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This blog is focused on changes in Certificate Lifetimes and is written by Martin Ellis.
Browser vendors and other parties have been trying for some time to get the maximum lifetime of HTTPS encryption certificates reduced in an attempt to increase security. After a couple of failed attempts to reduce certificate lifetime to one year via the Certificate Authority Browser (CA/B) forum, Apple has decided to enforce this change unilaterally. From the 1st of September 2020, Apple will no longer recognise any new certificates with a life-time above 398 days.
There have been a number of driving forces for this change, and browsers vendors have been requesting a maximum lifetime of one year since 2017. The fundamental driving forces behind this change include trying to reduce the risks inherent in the certificate revocation process, allowing client and servers to remove support for legacy certificate features, and to help ensure private key rotation. There has also been a drive in recent years to automate more of the Public Key Infrastructure (PKI), which we will talk about in more detail later in this post.
At this point no immediate change needs to be made; existing certificates will continue to be trusted by Apple products if they have a lifetime greater than 398 days as long as they are issued before the 1st September 2020.
However, when acquiring any new certificates after the 1st September 2020, you should instruct your Certificate Authority (CA) to only issues certificates for 1 year or less. The current maximum certificate set by the CA/B is 825 days (27 months). Failure to do so will result in clients using Apple products, specifically Safari, not being able to access your services.
Whilst more frequent certificate changes may appear an overheard there have been a number changes in the PKI world of late, with the rise of services such as Let’s Encrypt, and the ACME protocol and these changes have allowed automation to take over a once very manual process. In the past, when 10-year certificates were common, managing certificates was a large fire and forget process; a certificate was requested, issued, installed, and then forgotten about. In the whole, the process “worked”, in a world where services rarely existed for more than 10 years, but as these certificates started to expire, it became clear this was not a sustainable system. Many service providers experienced significant downtime as it became apparent that no current member of staff now knew how to update the certificates used by a service.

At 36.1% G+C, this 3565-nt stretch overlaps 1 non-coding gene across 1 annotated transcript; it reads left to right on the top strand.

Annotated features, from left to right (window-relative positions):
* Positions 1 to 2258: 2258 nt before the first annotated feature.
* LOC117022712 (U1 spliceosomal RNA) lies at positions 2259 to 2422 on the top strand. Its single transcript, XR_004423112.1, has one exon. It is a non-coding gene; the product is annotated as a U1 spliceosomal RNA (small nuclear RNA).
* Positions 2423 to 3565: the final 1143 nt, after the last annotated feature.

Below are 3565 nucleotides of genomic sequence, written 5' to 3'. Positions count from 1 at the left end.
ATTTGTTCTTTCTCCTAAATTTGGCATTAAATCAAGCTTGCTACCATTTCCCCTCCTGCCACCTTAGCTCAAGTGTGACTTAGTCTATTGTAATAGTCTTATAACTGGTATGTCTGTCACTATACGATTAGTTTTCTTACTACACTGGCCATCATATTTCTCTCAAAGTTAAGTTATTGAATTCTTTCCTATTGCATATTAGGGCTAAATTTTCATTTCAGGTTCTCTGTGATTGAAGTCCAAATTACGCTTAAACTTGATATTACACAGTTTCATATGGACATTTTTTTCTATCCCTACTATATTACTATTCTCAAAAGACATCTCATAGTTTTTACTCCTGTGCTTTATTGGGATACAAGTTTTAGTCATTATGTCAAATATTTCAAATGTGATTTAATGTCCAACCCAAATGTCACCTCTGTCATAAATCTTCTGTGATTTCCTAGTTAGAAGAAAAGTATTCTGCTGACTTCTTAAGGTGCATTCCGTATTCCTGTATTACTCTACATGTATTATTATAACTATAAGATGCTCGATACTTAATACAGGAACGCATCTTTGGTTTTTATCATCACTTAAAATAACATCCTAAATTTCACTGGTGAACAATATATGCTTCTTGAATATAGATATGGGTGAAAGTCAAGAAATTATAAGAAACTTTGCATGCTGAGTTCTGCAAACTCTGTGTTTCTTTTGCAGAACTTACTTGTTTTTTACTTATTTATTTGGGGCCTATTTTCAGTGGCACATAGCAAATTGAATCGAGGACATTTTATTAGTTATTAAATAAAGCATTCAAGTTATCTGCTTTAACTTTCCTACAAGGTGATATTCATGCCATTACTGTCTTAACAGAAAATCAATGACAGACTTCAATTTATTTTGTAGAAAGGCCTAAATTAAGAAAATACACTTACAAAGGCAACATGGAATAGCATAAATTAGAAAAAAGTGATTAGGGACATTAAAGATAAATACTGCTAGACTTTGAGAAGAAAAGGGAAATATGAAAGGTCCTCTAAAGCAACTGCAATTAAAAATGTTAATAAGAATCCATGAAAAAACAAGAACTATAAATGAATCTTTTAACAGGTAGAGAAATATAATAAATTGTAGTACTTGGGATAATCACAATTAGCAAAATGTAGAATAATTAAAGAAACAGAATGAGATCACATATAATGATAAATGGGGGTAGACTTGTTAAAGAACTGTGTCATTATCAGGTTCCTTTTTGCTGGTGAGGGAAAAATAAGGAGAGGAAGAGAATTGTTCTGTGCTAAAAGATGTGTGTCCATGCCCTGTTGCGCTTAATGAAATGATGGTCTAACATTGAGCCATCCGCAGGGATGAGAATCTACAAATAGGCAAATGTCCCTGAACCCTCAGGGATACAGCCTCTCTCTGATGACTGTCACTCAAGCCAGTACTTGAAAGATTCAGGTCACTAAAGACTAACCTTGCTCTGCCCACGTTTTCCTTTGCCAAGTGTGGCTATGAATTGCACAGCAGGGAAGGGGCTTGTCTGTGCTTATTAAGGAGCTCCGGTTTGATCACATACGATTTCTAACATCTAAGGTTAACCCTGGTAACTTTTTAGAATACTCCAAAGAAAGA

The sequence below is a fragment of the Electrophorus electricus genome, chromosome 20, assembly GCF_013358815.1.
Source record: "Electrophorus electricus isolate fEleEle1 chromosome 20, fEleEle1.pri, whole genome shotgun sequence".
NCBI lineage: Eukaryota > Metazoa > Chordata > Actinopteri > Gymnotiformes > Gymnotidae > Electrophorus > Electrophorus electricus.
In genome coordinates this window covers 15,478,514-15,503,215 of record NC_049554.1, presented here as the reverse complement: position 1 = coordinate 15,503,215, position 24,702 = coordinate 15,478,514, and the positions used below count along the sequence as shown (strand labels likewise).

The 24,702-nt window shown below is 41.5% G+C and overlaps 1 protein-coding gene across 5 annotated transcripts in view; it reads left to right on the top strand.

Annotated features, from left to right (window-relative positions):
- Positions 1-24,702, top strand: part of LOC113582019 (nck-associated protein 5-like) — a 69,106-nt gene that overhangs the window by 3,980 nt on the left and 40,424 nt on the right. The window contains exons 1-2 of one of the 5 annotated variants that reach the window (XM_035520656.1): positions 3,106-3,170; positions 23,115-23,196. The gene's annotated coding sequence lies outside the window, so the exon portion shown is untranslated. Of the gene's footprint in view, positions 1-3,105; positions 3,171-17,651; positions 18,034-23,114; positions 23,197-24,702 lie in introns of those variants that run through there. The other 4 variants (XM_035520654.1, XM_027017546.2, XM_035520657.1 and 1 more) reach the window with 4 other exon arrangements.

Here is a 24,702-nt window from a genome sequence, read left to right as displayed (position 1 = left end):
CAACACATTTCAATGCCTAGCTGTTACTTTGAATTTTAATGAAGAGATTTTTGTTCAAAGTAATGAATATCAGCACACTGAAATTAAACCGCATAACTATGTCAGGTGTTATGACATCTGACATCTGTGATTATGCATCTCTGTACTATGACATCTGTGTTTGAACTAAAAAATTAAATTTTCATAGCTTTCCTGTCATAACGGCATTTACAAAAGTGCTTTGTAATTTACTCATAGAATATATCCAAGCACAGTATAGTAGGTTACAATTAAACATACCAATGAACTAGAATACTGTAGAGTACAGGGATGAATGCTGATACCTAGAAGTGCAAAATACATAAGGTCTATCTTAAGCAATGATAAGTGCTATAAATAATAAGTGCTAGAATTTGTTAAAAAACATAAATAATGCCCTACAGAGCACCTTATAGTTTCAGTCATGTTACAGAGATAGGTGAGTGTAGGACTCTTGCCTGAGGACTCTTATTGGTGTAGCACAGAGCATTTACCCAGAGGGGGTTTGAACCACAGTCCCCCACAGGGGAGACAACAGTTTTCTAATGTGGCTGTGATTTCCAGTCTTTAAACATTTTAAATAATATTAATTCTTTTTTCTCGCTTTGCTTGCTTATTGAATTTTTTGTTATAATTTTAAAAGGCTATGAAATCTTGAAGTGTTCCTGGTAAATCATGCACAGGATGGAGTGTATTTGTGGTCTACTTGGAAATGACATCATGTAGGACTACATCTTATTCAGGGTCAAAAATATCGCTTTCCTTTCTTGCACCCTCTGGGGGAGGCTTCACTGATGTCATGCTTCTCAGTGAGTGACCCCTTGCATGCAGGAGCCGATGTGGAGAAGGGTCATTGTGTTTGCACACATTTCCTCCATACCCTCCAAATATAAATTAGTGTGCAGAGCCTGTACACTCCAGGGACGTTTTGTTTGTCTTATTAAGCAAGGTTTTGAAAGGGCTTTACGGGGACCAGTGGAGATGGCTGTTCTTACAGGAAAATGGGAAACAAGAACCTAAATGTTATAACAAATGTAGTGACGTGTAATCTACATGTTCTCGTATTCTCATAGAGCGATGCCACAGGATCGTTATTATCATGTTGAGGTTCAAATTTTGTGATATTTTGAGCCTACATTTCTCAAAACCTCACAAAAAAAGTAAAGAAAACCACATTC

There are many methods to automate certificate management; currently the strongest candidate, especially for small to medium size entities, seems to be the ACME protocol. Through the use of the ACME protocol and clients that support is such as certbot, it is possible to fully automate the certificate renewal process, and many organisations are dealing with frequent certificate renewals. CA support for the ACME protocol is increasing, and the following CAs are known to support the protocol at the time of writing this post:
As with any changes, SureCloud recommends that these are fully tested in a non-production environment first. Incorrect encryption certificates could prevent customers accessing your services
SureCloud is a provider of Gartner recognised GRC software and CREST accredited Cyber Security & Risk Advisory services. Whether buying products or services your organisation would benefit from automated workflows and insight from the award-winning SureCloud platform. All of SureCloud’s service offerings are fully compatible with the GRC suite of products enabling seamless integration of information, taking your risk programmes to the next level.